The NEVI PMI has been on a downward trend for the past few months. Each month we publish the NEVI PMI, which stands for NEVI Purchasing Managers’ Index, comparing various aspects of Dutch industry with other countries. Professor Arjan van Weele has commented on the latest figure (3 Dec 2018).
This week the Financieele Dagblad newspaper reported that the IFO score, a key measure of business confidence in Germany, had fallen to 98.7, below the threshold value of 100. This means that German businesses have become rather more pessimistic about their economic prospects. Does the same apply to the Netherlands? Should we be concerned about the prospects for our economy?
The NEVI Purchasing Managers’ Index indicates that we should expect to see a decline in economic growth. November’s NEVI PMI figure was 56.1 (compared with 57.1 in October). It is important to note that a NEVI PMI value above 50 indicates better conditions for industry than in the previous month. This key economic indicator has shown a downward trend for a few months. It’s certainly true that industrial growth is slowing down. Nevertheless, the prospects for the year ahead remain good. The explanation can be found in the full order pipeline (companies have plenty of work, including for the months ahead) and in the continuing high level of orders from the Netherlands and abroad (both the new order index and the new export order index are higher than the previous month).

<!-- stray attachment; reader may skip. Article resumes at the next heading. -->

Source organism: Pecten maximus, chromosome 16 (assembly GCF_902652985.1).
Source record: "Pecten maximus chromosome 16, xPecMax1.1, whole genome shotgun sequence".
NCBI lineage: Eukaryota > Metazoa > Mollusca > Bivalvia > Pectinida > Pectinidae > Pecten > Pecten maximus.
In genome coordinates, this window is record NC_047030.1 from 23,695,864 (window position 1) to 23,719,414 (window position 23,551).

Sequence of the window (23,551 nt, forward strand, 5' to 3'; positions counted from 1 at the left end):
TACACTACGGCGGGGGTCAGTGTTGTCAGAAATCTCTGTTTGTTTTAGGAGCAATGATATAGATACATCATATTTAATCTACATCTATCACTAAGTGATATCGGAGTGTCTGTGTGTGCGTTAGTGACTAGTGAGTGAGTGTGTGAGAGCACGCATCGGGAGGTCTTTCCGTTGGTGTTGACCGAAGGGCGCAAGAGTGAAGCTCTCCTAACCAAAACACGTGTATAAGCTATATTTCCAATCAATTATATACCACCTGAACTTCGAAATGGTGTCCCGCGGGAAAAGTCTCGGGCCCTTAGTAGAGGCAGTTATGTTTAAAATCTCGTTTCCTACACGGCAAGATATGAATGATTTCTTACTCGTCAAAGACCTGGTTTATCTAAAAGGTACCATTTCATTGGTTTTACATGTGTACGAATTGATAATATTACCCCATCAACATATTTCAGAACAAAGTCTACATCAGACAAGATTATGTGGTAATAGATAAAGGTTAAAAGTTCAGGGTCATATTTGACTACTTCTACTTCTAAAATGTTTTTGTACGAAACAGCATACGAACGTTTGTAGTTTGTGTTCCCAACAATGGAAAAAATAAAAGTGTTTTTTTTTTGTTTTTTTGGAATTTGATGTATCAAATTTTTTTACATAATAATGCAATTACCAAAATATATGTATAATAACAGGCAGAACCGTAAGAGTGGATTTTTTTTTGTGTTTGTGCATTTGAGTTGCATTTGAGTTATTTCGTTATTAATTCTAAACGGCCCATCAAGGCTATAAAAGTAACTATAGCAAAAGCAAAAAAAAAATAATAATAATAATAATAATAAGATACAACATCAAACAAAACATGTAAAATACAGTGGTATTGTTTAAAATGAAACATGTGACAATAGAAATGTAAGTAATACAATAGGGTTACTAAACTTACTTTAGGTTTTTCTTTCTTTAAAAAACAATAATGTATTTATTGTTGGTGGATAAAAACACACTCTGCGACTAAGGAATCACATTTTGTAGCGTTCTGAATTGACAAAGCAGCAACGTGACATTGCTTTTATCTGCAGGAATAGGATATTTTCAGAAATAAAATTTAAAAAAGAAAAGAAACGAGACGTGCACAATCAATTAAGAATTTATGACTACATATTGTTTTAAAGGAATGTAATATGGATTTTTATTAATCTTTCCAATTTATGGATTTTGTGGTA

Our country’s industrial sector has confidence in the short-term future, given the new products that are being brought onto the market, the good export opportunities and the investments that have been made in expanding capacity. If Dutch businesses have become more pessimistic about anything, it’s about long delivery times and poor delivery reliability for the materials that they need. Some companies indicate that the low water levels in our rivers are now having a clear negative impact on the supply of raw materials. The PMI of 56.1 puts the Netherlands in a favourable position vis-à-vis its neighbours. The figure for the eurozone was 52.0, for the United States it was 55.7 and for China it was 50.1. If I was grading a school report, I would give the Netherlands a B.